More than 43,000 Bitcoins Leave the Exchanges; Largest One-Day Withdrawal Since 2017
December 10th was marked by Bitcoin’s largest single-day withdrawal from trading since 2017.
Holders withdrew around 43,000 BTCs in just 24 hours.
One likely cause of the withdrawals would be U.S. regulators trying to crack down on self-hedged portfolios.
The Trust Project is an international consortium of media organizations based on transparency standards.
On December 10,holders of 43,000 BTCs withdrew their bitcoins from the exchanges. This marks the largest removal of BTCs from the exchanges since August 24, 2017.
Bitcoin’s exits from the exchanges may indicate that more investors are considering retaining the asset on a long-term basis. However, this may also be related to recent regulatory whispers from the United States.
Falling number of BTCs on the exchanges
Thursday was marked by BTC’s largest withdrawal from 24-hour trading since 2017. More than 43,000 BTCs (approximately $766 million in today’s trading) left the trading floor. As a percentage of total trading balances, the decline was about 1.81%.
In terms of exchange balances, more BTCs were withdrawn yesterday than on any other day since August 2017. At that time, exchange users had withdrawn approximately 50,000 BTCs (then worth approximately $135 million) in a single day.
The data, cited by Arcane Research, comes from Glassnode, although the tweet has since been removed.
Update: The above tweet was removed after Arcane Research confirmed that the decline in BTC balances was due to „internal Binance movements“.
The 2017 exodus of exchanges preceded the fork in the Bitcoin / Bitcoin Cash chain. During these controversial hard forks, every address on the network receives all the new corners created as a result of the fork.
With the hard fork approach and many exchanges not knowing whether or not they would credit users with the newly created coins, many chose to move their BTCs to self-hosted wallets.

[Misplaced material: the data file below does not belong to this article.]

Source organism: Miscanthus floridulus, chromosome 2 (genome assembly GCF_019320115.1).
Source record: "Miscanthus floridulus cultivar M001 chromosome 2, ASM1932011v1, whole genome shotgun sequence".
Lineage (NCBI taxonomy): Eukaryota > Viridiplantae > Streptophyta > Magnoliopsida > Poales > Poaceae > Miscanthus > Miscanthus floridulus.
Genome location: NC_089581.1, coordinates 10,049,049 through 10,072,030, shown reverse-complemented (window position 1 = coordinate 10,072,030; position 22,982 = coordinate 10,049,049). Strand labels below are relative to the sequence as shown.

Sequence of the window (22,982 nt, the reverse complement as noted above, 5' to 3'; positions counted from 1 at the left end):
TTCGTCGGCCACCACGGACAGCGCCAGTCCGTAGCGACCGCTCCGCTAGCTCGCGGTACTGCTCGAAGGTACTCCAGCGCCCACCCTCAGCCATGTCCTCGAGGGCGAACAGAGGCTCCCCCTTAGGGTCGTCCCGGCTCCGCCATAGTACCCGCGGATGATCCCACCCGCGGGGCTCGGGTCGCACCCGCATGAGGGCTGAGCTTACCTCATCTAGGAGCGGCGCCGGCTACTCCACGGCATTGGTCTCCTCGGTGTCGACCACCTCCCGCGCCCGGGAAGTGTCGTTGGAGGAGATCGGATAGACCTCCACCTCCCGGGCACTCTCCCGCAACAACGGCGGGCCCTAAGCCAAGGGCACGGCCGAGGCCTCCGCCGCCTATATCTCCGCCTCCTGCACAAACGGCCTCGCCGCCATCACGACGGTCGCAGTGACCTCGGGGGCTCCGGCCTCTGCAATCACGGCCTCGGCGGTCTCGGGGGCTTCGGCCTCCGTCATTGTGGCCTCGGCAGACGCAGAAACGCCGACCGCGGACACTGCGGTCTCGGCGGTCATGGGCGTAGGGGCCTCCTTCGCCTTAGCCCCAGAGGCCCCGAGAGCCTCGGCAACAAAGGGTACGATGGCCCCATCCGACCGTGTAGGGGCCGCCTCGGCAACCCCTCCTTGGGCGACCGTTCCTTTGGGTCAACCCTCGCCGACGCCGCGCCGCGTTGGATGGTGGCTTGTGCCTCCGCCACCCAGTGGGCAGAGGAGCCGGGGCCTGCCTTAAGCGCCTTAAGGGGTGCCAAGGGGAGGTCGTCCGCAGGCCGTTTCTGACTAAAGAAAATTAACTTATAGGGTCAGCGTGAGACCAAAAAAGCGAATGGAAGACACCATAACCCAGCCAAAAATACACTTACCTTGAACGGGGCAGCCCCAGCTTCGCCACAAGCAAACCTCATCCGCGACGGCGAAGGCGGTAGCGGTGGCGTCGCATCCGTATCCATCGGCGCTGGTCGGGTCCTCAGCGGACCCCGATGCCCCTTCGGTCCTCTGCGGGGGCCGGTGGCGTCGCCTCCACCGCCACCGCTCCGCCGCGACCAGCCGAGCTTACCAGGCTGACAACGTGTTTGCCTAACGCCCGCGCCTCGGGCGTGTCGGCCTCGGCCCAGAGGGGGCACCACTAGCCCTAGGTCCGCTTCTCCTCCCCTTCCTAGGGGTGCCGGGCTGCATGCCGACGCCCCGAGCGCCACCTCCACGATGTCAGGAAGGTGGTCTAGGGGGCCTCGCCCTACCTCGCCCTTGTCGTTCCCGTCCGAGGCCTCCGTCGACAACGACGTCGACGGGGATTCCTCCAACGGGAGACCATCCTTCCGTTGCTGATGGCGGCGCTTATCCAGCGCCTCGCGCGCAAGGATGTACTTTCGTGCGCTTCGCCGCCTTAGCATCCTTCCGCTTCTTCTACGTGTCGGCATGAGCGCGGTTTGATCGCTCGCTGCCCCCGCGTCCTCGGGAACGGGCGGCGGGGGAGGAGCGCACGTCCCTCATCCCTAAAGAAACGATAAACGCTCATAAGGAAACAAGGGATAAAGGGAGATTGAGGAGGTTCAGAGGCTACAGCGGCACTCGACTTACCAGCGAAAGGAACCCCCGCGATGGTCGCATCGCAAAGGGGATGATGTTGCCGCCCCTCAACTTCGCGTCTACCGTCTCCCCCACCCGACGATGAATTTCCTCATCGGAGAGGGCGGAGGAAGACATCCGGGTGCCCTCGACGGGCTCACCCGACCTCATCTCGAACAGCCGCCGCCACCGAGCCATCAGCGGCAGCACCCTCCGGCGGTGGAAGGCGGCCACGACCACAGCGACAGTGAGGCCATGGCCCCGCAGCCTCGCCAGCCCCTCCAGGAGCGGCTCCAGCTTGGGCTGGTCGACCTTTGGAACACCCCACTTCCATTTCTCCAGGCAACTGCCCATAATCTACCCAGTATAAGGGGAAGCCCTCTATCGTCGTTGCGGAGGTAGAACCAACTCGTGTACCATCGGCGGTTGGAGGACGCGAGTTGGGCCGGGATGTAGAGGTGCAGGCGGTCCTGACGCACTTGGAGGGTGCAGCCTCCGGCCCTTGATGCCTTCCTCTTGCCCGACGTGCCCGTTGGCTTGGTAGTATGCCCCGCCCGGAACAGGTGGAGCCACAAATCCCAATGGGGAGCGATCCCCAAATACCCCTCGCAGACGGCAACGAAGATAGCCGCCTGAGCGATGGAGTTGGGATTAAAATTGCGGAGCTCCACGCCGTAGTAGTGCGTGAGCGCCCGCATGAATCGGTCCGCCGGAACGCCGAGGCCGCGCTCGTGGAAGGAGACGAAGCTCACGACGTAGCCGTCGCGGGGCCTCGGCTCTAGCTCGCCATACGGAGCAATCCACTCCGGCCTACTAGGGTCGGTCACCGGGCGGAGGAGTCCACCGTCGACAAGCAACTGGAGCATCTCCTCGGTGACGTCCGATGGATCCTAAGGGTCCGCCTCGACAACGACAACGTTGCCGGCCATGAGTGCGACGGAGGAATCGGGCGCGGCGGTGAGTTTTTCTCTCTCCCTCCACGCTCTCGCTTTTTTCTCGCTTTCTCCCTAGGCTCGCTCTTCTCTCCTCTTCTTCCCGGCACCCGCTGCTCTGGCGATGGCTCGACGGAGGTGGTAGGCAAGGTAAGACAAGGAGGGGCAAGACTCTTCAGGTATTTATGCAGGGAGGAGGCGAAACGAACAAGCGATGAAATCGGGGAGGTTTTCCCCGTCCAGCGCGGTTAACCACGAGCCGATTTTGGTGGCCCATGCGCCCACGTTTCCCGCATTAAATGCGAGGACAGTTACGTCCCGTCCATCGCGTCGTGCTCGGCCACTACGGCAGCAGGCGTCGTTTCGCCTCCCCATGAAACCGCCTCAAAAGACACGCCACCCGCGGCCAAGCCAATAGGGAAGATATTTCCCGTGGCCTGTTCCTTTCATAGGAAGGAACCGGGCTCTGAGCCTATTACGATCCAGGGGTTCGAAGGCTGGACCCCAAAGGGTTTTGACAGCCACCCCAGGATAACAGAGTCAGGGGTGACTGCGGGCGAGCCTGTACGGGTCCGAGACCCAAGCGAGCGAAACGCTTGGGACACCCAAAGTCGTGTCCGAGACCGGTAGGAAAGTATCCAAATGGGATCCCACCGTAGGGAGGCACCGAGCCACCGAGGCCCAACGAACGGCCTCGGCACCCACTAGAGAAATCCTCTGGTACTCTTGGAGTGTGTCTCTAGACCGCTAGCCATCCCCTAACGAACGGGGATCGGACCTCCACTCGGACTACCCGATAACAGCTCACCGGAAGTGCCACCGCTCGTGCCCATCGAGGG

However, this time there is no impending hard fork for the Bitcoin network. This indicates that the pattern behind the massive withdrawals is entirely different.
Switching to good holders?
Several different patterns could be behind the widespread BTC withdrawals observed on Thursday, December 10th. Although there is no hard fork ahead, the recent drop in price could have seen short-term and more casual speculators selling their Bitcoins to more committed holders. This seems plausible, especially given recent bullish developments in the industry.
Another interpretation could be that more and more investors are interested in exploring DeFi’s passive revenue-generating potential. Projects such as Wrapped Bitcoin (WBTC) allow BTC to be represented as tokens on Ethereum to interact with DeFi protocols.
However, BTC on Ethereum, a website that tracks the number of ERC-20 tokens representing BTCs, shows no sudden increase in the number of WBTCs or similar projects. In fact, the number of BTC on Ethereum tokens has been declining since its peak in mid-November.
As BeInCrypto recently reported, Thursday’s withdrawals follow growing concerns about proposed regulations that would require exchanges to impose „know-your-customer“ (KYC) controls on users attempting to withdraw to self-hosted wallets.
Leading industry figures, including Brian Armstrong of Coinbase, rejected the idea, arguing that such policies would stifle the innovative potential of cryptography. Similarly, on December 9, members of Congress wrote to U.S. Treasury Secretary Steven Mnuchin expressing their own reservations about the proposed regulations.
With growing concern, it seems very likely that many users who hold their Bitcoins on the exchanges will withdraw before any real regulatory changes take place.